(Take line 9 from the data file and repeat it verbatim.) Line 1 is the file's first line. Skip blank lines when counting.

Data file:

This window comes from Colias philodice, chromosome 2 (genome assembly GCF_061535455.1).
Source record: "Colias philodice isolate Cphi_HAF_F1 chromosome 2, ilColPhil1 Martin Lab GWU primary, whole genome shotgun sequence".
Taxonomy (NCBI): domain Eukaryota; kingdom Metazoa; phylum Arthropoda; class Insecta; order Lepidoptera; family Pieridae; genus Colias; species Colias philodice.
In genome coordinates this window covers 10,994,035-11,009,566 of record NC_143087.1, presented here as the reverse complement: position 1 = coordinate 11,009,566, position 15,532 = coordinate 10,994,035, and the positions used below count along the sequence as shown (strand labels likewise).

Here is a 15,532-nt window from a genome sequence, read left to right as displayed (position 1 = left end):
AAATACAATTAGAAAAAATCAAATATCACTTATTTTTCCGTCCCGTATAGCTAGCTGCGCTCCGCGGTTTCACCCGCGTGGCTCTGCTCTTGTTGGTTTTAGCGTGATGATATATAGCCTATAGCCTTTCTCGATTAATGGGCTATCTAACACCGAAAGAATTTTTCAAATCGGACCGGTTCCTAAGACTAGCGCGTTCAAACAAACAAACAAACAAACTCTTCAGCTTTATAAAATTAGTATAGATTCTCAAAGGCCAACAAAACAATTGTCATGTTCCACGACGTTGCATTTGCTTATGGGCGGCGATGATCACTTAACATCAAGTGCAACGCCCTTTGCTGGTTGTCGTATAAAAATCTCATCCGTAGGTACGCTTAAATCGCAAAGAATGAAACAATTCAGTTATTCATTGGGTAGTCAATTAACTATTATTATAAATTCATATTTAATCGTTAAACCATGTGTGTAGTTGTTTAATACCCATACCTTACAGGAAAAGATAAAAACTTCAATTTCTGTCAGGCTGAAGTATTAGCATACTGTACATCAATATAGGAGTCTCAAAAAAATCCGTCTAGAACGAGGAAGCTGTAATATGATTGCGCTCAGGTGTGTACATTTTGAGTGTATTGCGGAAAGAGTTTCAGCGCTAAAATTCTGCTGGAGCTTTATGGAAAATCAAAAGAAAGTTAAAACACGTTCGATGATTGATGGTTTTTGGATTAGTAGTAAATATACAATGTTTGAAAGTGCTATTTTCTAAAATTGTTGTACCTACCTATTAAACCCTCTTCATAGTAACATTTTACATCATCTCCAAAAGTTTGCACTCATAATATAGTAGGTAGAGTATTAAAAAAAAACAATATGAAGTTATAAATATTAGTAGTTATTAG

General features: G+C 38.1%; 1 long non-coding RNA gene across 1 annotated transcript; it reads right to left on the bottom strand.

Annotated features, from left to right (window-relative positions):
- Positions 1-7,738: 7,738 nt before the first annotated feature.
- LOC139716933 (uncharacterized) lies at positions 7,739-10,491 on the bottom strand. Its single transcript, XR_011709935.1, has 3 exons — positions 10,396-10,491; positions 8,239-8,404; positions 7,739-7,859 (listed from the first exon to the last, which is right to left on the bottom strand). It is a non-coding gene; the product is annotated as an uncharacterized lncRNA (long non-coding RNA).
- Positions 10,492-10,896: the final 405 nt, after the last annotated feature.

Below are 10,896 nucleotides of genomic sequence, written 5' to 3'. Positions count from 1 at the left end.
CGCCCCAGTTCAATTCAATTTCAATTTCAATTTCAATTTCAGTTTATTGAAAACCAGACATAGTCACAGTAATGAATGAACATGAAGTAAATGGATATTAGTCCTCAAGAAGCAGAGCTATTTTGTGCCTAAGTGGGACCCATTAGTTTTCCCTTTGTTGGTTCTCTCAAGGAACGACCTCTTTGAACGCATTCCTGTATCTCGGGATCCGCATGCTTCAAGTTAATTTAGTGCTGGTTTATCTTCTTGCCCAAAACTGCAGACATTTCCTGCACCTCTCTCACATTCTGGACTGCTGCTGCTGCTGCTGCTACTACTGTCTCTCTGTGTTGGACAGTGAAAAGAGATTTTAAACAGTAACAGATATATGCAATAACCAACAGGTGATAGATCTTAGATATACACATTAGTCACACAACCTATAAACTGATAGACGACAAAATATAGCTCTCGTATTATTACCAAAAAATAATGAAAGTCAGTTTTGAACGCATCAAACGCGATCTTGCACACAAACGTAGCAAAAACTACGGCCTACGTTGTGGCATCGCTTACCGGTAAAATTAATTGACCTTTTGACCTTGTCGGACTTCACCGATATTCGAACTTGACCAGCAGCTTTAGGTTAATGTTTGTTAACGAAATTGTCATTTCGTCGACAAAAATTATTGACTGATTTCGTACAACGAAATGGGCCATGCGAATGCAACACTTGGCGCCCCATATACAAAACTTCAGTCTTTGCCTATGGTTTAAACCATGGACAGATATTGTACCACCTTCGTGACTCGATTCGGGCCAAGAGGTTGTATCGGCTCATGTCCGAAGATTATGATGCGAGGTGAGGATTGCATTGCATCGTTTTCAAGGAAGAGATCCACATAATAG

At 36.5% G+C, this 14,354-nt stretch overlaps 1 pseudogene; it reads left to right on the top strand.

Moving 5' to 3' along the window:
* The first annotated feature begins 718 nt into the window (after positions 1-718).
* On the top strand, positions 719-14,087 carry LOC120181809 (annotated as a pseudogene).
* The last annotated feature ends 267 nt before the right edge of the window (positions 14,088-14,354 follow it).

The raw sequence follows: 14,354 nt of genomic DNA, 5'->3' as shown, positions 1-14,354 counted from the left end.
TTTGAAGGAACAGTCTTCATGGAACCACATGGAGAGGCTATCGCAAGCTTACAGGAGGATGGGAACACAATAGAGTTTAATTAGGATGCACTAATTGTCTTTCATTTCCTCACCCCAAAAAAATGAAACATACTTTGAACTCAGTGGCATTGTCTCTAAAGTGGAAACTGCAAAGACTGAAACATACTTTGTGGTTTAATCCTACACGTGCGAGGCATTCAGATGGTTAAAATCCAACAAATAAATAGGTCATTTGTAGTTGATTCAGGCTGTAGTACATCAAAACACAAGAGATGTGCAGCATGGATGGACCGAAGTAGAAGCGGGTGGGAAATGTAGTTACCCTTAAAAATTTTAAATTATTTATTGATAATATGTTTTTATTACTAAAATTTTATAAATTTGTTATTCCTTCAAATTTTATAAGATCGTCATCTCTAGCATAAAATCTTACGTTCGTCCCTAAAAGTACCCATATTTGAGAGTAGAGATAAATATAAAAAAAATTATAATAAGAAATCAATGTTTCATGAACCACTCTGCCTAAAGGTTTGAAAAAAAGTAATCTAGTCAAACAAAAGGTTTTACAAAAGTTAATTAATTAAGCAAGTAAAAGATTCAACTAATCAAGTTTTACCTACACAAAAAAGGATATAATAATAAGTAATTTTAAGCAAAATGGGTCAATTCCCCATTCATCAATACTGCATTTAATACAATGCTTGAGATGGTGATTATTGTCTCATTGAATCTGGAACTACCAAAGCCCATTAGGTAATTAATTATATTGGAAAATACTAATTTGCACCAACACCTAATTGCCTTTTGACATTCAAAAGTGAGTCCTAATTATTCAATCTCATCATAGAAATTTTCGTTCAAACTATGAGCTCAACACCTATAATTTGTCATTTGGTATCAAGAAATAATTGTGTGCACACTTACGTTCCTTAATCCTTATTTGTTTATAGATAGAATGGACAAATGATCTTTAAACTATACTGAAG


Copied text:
- Positions 1-7,738: 7,738 nt before the first annotated feature.